The Research Experiences in Marine Science (REMS) summer program, an advanced, inquiry-driven and experiential marine biology summer course hosted at the University of Hawaiʻi at Mānoa Hawaiʻi Institute of Marine Biology (HIMB), completed its fifth year. The course builds science and environmental literacy skills for Hawaiʻi high school students and recent graduates.
The 2017 cohort of 18 students completed the program and presented their team research projects to family, friends and other distinguished guests. Small groups of students worked with peer mentors and staff instructors to conduct original research related to how human impacts and global change affect coral reef ecosystems.
The goal of the program is to increase interest in marine science fields among students whose ethnicities are underrepresented in marine science majors at UH Mānoa. The program targets participation from students attending Hawaiʻi Public Title I schools with native Hawaiian, Filipino and other Pacific Islander backgrounds. The course is located at Moku o Loʻe (Coconut Island) in Kāneʻohe Bay and utilizes the expertise of HIMB and UH researchers, as well as agency and other partner organization experts. Topical content is taught over a two-week period, with appropriate emphasis placed on marine conservation, stewardship and sustainability. Student teams then conceptualize and execute a research plan over the following three weeks, working both in the field and in the lab at HIMB.
“The program provides students with a meaningful and rigorous introduction to marine biology and scientific research, as well as an improved understanding of the connection between coastal resources and the effects of human impacts and climate change on coral reef ecosystems,” said Malia Rivera, program director and HIMB faculty member. “Equally important, it builds valuable skills in science literacy and communication, team work, leadership and mentoring.”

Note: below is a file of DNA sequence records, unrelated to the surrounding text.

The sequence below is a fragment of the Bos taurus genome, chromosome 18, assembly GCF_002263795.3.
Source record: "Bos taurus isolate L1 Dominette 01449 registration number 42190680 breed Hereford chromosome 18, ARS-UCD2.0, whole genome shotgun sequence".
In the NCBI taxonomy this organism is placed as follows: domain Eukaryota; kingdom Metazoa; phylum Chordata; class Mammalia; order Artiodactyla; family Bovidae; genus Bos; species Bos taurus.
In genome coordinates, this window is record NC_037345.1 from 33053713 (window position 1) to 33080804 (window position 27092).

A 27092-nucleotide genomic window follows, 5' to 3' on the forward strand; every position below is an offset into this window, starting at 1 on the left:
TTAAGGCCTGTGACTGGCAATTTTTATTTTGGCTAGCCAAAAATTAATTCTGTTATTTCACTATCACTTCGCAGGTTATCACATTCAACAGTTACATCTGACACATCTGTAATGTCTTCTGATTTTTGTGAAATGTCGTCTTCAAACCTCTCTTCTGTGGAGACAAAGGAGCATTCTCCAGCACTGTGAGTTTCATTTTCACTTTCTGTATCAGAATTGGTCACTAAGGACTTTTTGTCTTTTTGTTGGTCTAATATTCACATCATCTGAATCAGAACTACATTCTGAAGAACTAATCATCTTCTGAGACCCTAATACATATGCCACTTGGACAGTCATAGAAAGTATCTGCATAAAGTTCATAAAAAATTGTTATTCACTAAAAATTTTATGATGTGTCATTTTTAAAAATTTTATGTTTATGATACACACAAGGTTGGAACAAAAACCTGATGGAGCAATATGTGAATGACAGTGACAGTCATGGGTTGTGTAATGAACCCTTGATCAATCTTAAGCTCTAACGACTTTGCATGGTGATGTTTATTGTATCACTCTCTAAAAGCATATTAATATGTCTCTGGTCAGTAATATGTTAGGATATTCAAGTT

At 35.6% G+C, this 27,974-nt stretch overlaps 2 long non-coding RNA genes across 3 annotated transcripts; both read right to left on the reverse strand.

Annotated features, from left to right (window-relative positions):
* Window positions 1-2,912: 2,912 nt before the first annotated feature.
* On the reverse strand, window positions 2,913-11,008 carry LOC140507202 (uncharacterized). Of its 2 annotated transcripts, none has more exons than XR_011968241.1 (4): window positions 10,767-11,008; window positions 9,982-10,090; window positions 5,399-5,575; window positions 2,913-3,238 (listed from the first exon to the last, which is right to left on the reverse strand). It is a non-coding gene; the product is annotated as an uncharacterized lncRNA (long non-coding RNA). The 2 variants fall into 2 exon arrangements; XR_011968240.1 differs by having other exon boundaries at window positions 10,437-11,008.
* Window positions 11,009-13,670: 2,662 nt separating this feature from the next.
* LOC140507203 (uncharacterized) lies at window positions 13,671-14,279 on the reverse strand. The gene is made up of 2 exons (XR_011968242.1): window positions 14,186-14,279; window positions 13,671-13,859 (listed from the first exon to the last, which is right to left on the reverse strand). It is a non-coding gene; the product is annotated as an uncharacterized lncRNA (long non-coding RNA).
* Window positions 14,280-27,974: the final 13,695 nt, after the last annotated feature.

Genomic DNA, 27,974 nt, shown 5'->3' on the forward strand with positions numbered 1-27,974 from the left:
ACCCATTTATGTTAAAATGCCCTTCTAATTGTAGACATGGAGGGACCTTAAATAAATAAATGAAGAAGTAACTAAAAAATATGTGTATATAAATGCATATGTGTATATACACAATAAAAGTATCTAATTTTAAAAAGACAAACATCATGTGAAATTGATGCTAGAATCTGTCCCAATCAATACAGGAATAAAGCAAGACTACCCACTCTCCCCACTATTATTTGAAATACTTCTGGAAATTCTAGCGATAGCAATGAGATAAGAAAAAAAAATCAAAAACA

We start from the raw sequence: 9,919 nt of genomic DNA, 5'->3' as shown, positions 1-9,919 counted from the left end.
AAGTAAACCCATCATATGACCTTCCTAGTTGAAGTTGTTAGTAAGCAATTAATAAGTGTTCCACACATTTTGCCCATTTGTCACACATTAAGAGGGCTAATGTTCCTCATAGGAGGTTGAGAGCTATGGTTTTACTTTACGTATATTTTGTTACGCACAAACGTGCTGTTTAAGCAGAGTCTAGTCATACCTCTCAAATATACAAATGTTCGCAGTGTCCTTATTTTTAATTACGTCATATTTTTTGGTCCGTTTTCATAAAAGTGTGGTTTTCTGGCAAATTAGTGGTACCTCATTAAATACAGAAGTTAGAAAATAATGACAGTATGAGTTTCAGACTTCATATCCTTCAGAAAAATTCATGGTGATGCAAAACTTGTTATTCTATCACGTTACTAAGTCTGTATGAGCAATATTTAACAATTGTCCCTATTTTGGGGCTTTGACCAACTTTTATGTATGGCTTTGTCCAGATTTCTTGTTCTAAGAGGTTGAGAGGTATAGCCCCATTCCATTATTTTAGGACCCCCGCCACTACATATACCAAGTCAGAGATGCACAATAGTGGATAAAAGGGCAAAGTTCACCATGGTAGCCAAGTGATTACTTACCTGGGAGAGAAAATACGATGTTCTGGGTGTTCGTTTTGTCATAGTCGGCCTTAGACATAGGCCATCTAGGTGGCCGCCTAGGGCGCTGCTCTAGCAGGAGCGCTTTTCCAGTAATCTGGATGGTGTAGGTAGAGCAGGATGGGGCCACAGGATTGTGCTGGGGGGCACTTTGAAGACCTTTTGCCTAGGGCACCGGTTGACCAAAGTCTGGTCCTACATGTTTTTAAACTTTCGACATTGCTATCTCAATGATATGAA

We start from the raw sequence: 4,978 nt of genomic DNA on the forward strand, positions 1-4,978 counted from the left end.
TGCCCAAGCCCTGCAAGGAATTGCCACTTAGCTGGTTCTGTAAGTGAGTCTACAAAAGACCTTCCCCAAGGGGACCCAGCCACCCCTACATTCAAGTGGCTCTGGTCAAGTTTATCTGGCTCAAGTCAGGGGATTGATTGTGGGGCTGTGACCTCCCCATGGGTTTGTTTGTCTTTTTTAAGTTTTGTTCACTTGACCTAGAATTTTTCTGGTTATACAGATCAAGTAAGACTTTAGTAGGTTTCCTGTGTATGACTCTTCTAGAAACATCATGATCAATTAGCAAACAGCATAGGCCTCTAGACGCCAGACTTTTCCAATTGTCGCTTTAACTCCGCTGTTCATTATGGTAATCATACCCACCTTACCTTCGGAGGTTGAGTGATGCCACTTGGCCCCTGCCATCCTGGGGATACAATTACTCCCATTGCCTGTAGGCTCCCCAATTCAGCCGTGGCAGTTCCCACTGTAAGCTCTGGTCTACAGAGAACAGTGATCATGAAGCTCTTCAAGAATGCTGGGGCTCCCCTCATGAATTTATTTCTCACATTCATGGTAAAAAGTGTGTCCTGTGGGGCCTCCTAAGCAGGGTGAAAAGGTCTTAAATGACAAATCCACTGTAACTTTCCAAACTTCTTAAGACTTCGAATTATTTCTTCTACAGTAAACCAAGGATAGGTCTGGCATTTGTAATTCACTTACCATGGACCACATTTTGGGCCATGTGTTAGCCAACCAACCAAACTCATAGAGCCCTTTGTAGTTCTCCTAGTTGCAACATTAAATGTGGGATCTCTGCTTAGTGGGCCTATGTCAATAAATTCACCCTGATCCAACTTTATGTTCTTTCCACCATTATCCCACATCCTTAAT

- This past year, the Harold K.L. Castle Foundation donated funds to purchase a boat to take students to and from Coconut Island, and to take them to and from research sites around Kāneʻohe Bay.
- For the past two years, the Hau ʻoli Mau Loa Foundation has supported staff, travel costs, lab costs, college credit fees and other expenses for the program.
- For the past two years, the Pacific American Foundation has supported stipends for student participants through funding from a US Department of Education Native Hawaiian Education Program grant.
- This year, Carol Ann Hayashida donated funds to support the high school mentors (students who graduate the program the year before and are returning to help guide the new students in their experience).
- For the past two years, a Youth Access Grant from the Smithsonian Institution provided funds for creation of new lab modules and graduate student staff instructors.
- The NOAA Bay Watershed Education and Training grant provides funds for graduate student instructors.
—By Marcie Grabowski